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Save the date!

26th February 2019

Slightly Foxed Best First Biography Prize presentation. Details to be announced.

Christmas party and Tony Lothian prizegiving
Tuesday 4 December, 6.30pm to 8pm, at Albany, Piccadilly.

Join us for wine and canapés at our Christmas party, and for the presentation of the Tony Lothian Prize. The prize is given for a proposal for a first biography.

Tickets: complimentary (members and guests); but please book with

Venue: E6 Albany, Piccadilly, London W1J OAR.

21 Years Old!

An Evening Of Biographers’ Tales – 1st November, October Gallery

It is 21 years since Andrew Lownie created the Biographers’ Club. To mark the occasion, we have invited biographers to divulge their tales from the front line. The event will be chaired by Anne Chisholm, herself the biographer of Nancy Cunard and Frances Partridge, and editor of Dora Carrington’s Letters. Further panellists include Selina Hastings: biographer of Nancy Mitford, Rosamund Lehmann, Somerset Maugham, and of her father the Red Earl; winner of the Biographers’ Club Lifetime Services to Biography award (2011); Alexander Masters (Stuart: A Life Backwards; The Genius in My Basement; A Life Discarded) and Adam Sisman (John le Carré, Hugh Trevor-Roper, Wordsworth and Coleridge, James Boswell, AJP Taylor; editor of the letters of Hugh Trevor Roper and Patrick Leigh Fermor).

Date: Thursday 1st November, 6.30pm-8.00pm at the October Gallery, 24 Old Gloucester St, Bloomsbury, London WC1N 3AL.

Tickets: £12.50

Book with, and send cheques (made out to the Biographers’ Club) to Nicholas Clee, 8 Plimsoll Road, London N4 2EW. Bank details available on request.

Submissions are requested for the 2018 Tony Lothian Prize, for the best proposal for a first biography.

This year’s judges are again Alex Clark, Lindsay Duguid and Edmund Gordon.

Deadline: Thursday 30 August 2018.
Click here for more details about the prize and how to apply.

Submissions are requested for the 2018 Best First Biography Prize, sponsored by Slightly Foxed, the Real Readers’ Quarterly.

This year’s judges are Anne Chisholm, Rachel Cooke and Andrew O’Hagan.

Deadline: 1st November 2018
Click here for more details of the prize and how to apply.

 The Biographers’ Club and Slightly Foxed are delighted to announce that the winner of the 2017 Slightly Foxed Best First Biography Prize is Edmund Gordon for The Invention of Angela Carter: A Biography (Chatto & Windus) more

John Woolf wins Tony Lothian Prize

The Biographers’ Club Tony Lothian Prize 2017 has gone to John Woolf for his proposal Queen Victoria’s Freaks: The Performers at Buckingham Palace. The £2,000 prize is for the best proposal for an uncommissioned first biography.

Woolf received the prize at the Biographers’ Club Christmas party, held last night (12 December) in London. His proposed book offers the untold story of the ‘freaks’ who were summoned by royal command from the boards of the Victorian freak show to Buckingham Palace and Windsor Castle for the entertainment of the monarch, her family and her royal guests. By resurrecting the triumphant and tragic lives of the freaks who met Victoria, Woolf humanises the inhumane, and portrays the freak show across the nineteenth century: a world that permeated all aspects of Victorian culture.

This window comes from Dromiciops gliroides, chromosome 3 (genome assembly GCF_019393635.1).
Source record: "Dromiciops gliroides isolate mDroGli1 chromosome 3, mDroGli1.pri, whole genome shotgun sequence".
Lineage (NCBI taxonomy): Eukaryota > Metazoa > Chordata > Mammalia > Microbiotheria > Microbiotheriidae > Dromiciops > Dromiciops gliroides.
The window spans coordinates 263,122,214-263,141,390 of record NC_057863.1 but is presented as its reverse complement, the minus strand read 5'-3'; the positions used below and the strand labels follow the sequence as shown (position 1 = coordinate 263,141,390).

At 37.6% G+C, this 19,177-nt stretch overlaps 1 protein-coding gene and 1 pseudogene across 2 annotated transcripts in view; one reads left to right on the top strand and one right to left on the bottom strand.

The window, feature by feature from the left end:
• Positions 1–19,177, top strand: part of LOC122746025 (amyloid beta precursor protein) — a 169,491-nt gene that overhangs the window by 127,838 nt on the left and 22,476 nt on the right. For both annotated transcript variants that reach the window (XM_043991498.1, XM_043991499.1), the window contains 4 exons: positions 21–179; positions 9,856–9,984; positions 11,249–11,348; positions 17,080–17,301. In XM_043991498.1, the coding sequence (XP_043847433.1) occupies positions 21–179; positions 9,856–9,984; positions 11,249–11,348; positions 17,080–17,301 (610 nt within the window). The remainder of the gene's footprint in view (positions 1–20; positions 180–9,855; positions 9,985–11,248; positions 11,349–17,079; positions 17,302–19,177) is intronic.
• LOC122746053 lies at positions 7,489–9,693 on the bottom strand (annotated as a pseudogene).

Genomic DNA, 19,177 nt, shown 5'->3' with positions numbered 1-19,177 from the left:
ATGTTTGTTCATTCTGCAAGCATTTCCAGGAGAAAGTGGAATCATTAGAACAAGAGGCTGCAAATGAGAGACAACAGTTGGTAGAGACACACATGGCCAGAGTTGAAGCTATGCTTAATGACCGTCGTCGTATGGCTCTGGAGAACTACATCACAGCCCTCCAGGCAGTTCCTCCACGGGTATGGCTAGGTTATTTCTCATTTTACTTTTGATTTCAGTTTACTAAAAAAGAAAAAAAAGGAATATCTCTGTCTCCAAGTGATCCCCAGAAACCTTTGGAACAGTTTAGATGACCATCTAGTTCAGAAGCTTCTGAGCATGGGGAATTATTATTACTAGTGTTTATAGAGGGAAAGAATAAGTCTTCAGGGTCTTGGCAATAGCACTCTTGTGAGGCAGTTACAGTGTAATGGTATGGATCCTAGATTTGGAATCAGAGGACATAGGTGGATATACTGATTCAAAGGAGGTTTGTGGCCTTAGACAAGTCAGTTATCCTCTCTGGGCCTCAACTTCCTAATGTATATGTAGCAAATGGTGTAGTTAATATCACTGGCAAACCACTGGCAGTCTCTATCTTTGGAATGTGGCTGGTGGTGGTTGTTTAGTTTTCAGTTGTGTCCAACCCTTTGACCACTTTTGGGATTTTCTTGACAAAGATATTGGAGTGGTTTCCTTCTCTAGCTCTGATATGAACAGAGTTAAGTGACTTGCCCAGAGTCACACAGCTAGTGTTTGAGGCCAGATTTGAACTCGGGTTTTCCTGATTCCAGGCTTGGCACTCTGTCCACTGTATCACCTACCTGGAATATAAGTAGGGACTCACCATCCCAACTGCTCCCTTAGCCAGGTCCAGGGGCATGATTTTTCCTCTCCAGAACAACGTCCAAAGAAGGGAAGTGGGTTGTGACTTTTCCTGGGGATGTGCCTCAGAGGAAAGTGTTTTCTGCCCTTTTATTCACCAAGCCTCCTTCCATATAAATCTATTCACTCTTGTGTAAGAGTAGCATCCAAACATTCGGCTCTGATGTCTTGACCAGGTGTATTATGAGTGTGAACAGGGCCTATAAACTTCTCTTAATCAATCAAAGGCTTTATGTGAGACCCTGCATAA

(As pictured: Jane Ridley, Alex Clark and John Woolf)

The judges were Alex Clark, journalist and broadcaster as well as Artistic Director for Words and Literature at the Bath Festival; Lindsay Duguid, a former editor at the Times Literary Supplement and a judge of the Duff Cooper Prize; and Edmund Gordon, teacher at Kings College London and author of The Invention of Angela Carter: A Biography.

The Tony Lothian Prize, run by the Biographers’ Club, is sponsored by the Duchess of Buccleuch in memory of her mother, Antonella, Marchioness of Lothian, OBE (1922-2007).

It has a strong record of showcasing new talent. The 2015 Tony Lothian winner, Francesca Wade’s Square Haunting, went on to be signed by Faber; Sarah Watling’s Noble Savages, which won last year, secured a deal with Jonathan Cape.

Also shortlisted this year were:

Lin Rose Clark, The Boxing Parson of Killarney

The author tells the story of her grandfather Robert ‘Bob’ Hilliard, a roisterer and rebel who met an early death fighting with the International Brigades against Franco.

Oli Hazzard, Enter a Cloud: A Book On/With/For/After W.S. Graham

A life of one of the most brilliant and influential poets of the twentieth century, telling the story through imagined interviews, fictionalised encounters, transcribed conversations, email exchanges, and unpublished archival materials.

Susan Kelly, Willibald’s Journey

The story of the 10-year pilgrimage to Rome and the Holy Land of Willibald, born in Anglo Saxon England in AD700.

Philip Ward, Every Other Inch a Gentleman: The Lives of Michael Arlen

Life of the man—born to Armenian parents who emigrated to Lancashire—who was a literary sensation among the smart set of the 1920s.

Special Joining offer at The London Library
1 month’s free membership: 12 months for the price of 11, saving £42.
Those seeking a peaceful place to write, read and research need look no further than The London Library.
Long regarded as an essential home-from-home for writers, The London Library was founded by writer Thomas Carlyle and has been a source of inspiration for generations of authors, poets and playwrights for over 175 years.
From Charles Dickens, George Eliot, Virginia Woolf and Lord Tennyson to Agatha Christie, Siegfried Sassoon and T.S. Eliot, The London Library is a haven for all authors, including many of our leading contemporary authors and playwrights, from Sarah Waters and Bill Bryson to Victoria Hislop and Tom Stoppard.
For anyone who loves books and the written word, The London Library is the perfect place in which to work, research and be inspired.
Everyone is welcome to join.